The highest number of options or futures contracts an investor ...
Related Articles
  1. Trading

    Advantages Of Trading Futures Over Stocks (APPL)

    We look at the top eight advantages of trading futures over stocks.
  2. ETFs & Mutual Funds

    Introduction To Currency Futures

    The forex market is not the only way for investors and traders to participate in foreign exchange.
  3. Trading

    The Difference Between Forwards and Futures

    Both forward and futures contracts allow investors to buy or sell an asset at a specific time and price.
  4. Investing

    Options on Futures

    Options on futures contracts offer another way for day traders to use options. These are traded on the same exchange as the underlying futures contract. Traders should take care to understand ...
  5. Trading

    Curious About Stock Index Futures? Read This First

    You've mastered investing in individual stocks...now what? If you like a challenge, consider stock index futures. Just be careful.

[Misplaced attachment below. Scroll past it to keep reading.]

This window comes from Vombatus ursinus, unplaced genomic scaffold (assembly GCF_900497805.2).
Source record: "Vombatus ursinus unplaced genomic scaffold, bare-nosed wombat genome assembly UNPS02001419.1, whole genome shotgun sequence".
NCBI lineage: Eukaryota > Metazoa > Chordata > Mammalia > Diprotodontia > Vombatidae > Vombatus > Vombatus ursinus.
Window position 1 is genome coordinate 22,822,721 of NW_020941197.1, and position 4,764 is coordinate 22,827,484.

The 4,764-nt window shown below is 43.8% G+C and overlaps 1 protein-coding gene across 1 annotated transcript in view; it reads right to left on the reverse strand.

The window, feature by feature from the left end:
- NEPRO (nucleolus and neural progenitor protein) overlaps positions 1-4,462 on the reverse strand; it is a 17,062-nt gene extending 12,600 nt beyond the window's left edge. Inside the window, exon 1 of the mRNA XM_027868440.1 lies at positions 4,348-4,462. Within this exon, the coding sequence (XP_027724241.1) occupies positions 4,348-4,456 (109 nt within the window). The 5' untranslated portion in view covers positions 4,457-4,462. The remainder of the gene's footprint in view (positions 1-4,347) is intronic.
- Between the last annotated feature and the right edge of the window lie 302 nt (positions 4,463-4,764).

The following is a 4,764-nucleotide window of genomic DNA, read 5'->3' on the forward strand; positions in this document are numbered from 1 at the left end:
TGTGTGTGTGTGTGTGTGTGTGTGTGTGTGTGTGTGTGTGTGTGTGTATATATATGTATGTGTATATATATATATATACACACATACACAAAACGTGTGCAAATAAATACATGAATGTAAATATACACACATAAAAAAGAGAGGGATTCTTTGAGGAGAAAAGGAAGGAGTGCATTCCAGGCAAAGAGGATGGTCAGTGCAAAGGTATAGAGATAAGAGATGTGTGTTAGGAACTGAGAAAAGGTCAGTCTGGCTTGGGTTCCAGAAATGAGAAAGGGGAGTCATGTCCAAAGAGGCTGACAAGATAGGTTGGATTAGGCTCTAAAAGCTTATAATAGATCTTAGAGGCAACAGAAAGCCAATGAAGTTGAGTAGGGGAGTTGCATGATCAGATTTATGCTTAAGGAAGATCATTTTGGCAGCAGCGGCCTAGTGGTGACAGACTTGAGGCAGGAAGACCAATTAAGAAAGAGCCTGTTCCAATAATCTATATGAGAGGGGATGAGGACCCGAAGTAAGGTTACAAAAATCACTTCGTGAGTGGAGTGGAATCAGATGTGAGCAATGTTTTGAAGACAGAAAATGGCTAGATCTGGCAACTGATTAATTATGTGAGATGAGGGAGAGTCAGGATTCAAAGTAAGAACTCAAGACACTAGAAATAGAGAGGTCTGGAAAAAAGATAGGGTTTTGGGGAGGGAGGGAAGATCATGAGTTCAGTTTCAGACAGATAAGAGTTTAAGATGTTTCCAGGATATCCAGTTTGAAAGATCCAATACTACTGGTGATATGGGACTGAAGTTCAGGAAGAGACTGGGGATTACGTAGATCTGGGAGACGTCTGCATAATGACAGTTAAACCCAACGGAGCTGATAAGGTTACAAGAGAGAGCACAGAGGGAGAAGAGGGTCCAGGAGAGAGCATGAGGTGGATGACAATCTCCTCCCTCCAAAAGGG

6. Trading

    An Introduction To Trading Forex Futures

    We explain what forex futures are, where they are traded, and the tools you need to successfully trade these derivatives.
  7. Trading

    Beginner's Guide To Trading Futures: The Basic Structure of the Futures Market

    In this opening section, we will take a look at how the futures market works, how it differs from other markets and how the use of leverage impacts your investing. How Futures WorkYou are probably ...
  8. Markets

    Trading Over the Counter

    OTC trades tend to be for smaller company stocks and debt securities. Debt securities such as bonds are generally traded by investment banks making markets for specific issues.
  9. Trading

    Forex Tutorial: What is Forex Trading?

    What Is Forex?The foreign exchange market is the "place" where currencies are traded. Currencies are important to most people around the world, whether they realize it or not, because currencies ...
  10. Trading

    Market Strength: Conclusion

    The usefulness of these indicators depends on what type of investor you are. Long-term investors shouldn't care too much if the S&P futures are up or down before the markets open, whereas traders ...